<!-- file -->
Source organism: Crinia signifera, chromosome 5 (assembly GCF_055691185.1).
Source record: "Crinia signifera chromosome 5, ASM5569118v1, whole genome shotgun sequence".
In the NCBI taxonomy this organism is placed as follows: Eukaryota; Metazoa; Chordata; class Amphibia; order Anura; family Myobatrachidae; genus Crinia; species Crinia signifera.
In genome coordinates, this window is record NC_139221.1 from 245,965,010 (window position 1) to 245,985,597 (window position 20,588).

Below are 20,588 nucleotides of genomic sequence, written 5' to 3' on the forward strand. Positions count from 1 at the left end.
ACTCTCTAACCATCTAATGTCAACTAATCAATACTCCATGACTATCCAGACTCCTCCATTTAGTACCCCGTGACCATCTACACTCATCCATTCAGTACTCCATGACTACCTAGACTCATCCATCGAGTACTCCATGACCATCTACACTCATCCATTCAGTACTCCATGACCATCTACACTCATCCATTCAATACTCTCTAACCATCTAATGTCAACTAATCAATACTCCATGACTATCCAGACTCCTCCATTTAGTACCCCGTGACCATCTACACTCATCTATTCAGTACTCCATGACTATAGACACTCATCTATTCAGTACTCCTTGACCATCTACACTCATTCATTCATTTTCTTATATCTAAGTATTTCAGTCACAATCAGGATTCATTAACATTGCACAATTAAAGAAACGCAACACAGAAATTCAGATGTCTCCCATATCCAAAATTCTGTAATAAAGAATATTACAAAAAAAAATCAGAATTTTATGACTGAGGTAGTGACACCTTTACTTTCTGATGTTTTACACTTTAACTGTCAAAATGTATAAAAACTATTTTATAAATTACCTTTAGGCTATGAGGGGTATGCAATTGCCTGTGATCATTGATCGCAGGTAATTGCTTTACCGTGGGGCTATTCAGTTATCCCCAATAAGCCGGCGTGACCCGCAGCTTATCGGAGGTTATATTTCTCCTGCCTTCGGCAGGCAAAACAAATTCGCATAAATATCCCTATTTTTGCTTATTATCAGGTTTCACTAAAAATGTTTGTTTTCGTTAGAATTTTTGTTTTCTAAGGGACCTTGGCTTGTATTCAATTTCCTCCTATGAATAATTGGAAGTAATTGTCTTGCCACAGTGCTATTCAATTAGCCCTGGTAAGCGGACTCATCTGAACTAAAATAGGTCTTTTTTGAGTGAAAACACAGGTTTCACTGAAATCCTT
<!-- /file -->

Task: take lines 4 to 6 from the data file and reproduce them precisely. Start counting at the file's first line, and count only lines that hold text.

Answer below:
In genome coordinates, this window is record NC_139221.1 from 245,965,010 (window position 1) to 245,985,597 (window position 20,588).

Below are 20,588 nucleotides of genomic sequence, written 5' to 3' on the forward strand. Positions count from 1 at the left end.
ACTCTCTAACCATCTAATGTCAACTAATCAATACTCCATGACTATCCAGACTCCTCCATTTAGTACCCCGTGACCATCTACACTCATCCATTCAGTACTCCATGACTACCTAGACTCATCCATCGAGTACTCCATGACCATCTACACTCATCCATTCAGTACTCCATGACCATCTACACTCATCCATTCAATACTCTCTAACCATCTAATGTCAACTAATCAATACTCCATGACTATCCAGACTCCTCCATTTAGTACCCCGTGACCATCTACACTCATCTATTCAGTACTCCATGACTATAGACACTCATCTATTCAGTACTCCTTGACCATCTACACTCATTCATTCATTTTCTTATATCTAAGTATTTCAGTCACAATCAGGATTCATTAACATTGCACAATTAAAGAAACGCAACACAGAAATTCAGATGTCTCCCATATCCAAAATTCTGTAATAAAGAATATTACAAAAAAAAATCAGAATTTTATGACTGAGGTAGTGACACCTTTACTTTCTGATGTTTTACACTTTAACTGTCAAAATGTATAAAAACTATTTTATAAATTACCTTTAGGCTATGAGGGGTATGCAATTGCCTGTGATCATTGATCGCAGGTAATTGCTTTACCGTGGGGCTATTCAGTTATCCCCAATAAGCCGGCGTGACCCGCAGCTTATCGGAGGTTATATTTCTCCTGCCTTCGGCAGGCAAAACAAATTCGCATAAATATCCCTATTTTTGCTTATTATCAGGTTTCACTAAAAATGTTTGTTTTCGTTAGAATTTTTGTTTTCTAAGGGACCTTGGCTTGTATTCAATTTCCTCCTATGAATAATTGGAAGTAATTGTCTTGCCACAGTGCTATTCAATTAGCCCTGGTAAGCGGACTCATCTGAACTAAAATAGGTCTTTTTTGAGTGAAAACACAGGTTTCACTGAAATCCTT